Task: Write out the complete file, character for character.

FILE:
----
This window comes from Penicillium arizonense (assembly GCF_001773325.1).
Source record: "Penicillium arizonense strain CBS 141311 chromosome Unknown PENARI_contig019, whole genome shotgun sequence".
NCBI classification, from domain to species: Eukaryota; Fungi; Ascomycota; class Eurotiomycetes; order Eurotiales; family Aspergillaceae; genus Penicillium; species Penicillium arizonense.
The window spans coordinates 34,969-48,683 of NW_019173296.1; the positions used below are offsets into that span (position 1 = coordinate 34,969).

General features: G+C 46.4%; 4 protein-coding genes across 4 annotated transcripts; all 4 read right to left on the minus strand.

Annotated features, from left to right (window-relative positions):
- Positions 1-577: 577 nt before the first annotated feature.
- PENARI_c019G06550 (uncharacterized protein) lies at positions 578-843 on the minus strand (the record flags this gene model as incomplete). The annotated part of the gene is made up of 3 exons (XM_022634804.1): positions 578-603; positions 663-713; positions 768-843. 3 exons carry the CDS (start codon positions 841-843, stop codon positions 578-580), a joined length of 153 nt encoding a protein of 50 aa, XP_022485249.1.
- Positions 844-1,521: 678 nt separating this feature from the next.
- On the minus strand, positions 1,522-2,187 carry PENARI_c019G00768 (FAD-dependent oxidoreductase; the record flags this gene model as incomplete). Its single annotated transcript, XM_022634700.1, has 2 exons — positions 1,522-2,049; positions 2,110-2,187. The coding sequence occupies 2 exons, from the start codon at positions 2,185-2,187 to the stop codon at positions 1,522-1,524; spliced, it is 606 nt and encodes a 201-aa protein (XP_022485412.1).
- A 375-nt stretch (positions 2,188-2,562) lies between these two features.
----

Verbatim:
This window comes from Penicillium arizonense (assembly GCF_001773325.1).
Source record: "Penicillium arizonense strain CBS 141311 chromosome Unknown PENARI_contig019, whole genome shotgun sequence".
NCBI classification, from domain to species: Eukaryota; Fungi; Ascomycota; class Eurotiomycetes; order Eurotiales; family Aspergillaceae; genus Penicillium; species Penicillium arizonense.
The window spans coordinates 34,969-48,683 of NW_019173296.1; the positions used below are offsets into that span (position 1 = coordinate 34,969).

General features: G+C 46.4%; 4 protein-coding genes across 4 annotated transcripts; all 4 read right to left on the minus strand.

Annotated features, from left to right (window-relative positions):
- Positions 1-577: 577 nt before the first annotated feature.
- PENARI_c019G06550 (uncharacterized protein) lies at positions 578-843 on the minus strand (the record flags this gene model as incomplete). The annotated part of the gene is made up of 3 exons (XM_022634804.1): positions 578-603; positions 663-713; positions 768-843. 3 exons carry the CDS (start codon positions 841-843, stop codon positions 578-580), a joined length of 153 nt encoding a protein of 50 aa, XP_022485249.1.
- Positions 844-1,521: 678 nt separating this feature from the next.
- On the minus strand, positions 1,522-2,187 carry PENARI_c019G00768 (FAD-dependent oxidoreductase; the record flags this gene model as incomplete). Its single annotated transcript, XM_022634700.1, has 2 exons — positions 1,522-2,049; positions 2,110-2,187. The coding sequence occupies 2 exons, from the start codon at positions 2,185-2,187 to the stop codon at positions 1,522-1,524; spliced, it is 606 nt and encodes a 201-aa protein (XP_022485412.1).
- A 375-nt stretch (positions 2,188-2,562) lies between these two features.